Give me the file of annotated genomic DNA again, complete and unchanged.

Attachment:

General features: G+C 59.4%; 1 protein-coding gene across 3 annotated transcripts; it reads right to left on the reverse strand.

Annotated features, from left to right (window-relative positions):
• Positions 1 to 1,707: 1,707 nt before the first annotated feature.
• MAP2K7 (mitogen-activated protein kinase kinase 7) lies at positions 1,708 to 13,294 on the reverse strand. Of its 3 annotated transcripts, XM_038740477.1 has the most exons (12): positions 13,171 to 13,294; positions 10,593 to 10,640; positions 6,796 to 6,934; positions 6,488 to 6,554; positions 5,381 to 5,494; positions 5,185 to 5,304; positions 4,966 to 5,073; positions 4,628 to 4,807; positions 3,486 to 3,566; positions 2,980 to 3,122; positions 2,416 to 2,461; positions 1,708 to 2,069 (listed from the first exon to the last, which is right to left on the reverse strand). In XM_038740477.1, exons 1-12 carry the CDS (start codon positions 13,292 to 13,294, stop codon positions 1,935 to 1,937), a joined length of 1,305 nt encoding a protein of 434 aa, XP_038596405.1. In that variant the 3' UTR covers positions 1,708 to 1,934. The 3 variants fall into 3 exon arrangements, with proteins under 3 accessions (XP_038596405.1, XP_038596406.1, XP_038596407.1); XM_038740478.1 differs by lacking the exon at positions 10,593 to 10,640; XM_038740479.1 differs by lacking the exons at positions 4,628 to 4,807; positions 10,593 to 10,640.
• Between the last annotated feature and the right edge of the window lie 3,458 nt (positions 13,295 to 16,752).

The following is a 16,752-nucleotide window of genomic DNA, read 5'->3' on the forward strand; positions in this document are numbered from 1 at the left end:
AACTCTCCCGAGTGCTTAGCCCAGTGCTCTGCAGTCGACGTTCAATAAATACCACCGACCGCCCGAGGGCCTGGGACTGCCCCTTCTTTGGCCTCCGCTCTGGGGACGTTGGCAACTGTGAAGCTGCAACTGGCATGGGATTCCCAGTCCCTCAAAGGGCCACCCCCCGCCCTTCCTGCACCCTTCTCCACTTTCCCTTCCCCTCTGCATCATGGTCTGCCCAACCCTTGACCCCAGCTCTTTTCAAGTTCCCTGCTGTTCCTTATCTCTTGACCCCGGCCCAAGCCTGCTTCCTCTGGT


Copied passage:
General features: G+C 59.4%; 1 protein-coding gene across 3 annotated transcripts; it reads right to left on the reverse strand.

Annotated features, from left to right (window-relative positions):
• Positions 1 to 1,707: 1,707 nt before the first annotated feature.
• MAP2K7 (mitogen-activated protein kinase kinase 7) lies at positions 1,708 to 13,294 on the reverse strand. Of its 3 annotated transcripts, XM_038740477.1 has the most exons (12): positions 13,171 to 13,294; positions 10,593 to 10,640; positions 6,796 to 6,934; positions 6,488 to 6,554; positions 5,381 to 5,494; positions 5,185 to 5,304; positions 4,966 to 5,073; positions 4,628 to 4,807; positions 3,486 to 3,566; positions 2,980 to 3,122; positions 2,416 to 2,461; positions 1,708 to 2,069 (listed from the first exon to the last, which is right to left on the reverse strand). In XM_038740477.1, exons 1-12 carry the CDS (start codon positions 13,292 to 13,294, stop codon positions 1,935 to 1,937), a joined length of 1,305 nt encoding a protein of 434 aa, XP_038596405.1. In that variant the 3' UTR covers positions 1,708 to 1,934. The 3 variants fall into 3 exon arrangements, with proteins under 3 accessions (XP_038596405.1, XP_038596406.1, XP_038596407.1); XM_038740478.1 differs by lacking the exon at positions 10,593 to 10,640; XM_038740479.1 differs by lacking the exons at positions 4,628 to 4,807; positions 10,593 to 10,640.
• Between the last annotated feature and the right edge of the window lie 3,458 nt (positions 13,295 to 16,752).

The following is a 16,752-nucleotide window of genomic DNA, read 5'->3' on the forward strand; positions in this document are numbered from 1 at the left end:
AACTCTCCCGAGTGCTTAGCCCAGTGCTCTGCAGTCGACGTTCAATAAATACCACCGACCGCCCGAGGGCCTGGGACTGCCCCTTCTTTGGCCTCCGCTCTGGGGACGTTGGCAACTGTGAAGCTGCAACTGGCATGGGATTCCCAGTCCCTCAAAGGGCCACCCCCCGCCCTTCCTGCACCCTTCTCCACTTTCCCTTCCCCTCTGCATCATGGTCTGCCCAACCCTTGACCCCAGCTCTTTTCAAGTTCCCTGCTGTTCCTTATCTCTTGACCCCGGCCCAAGCCTGCTTCCTCTGGT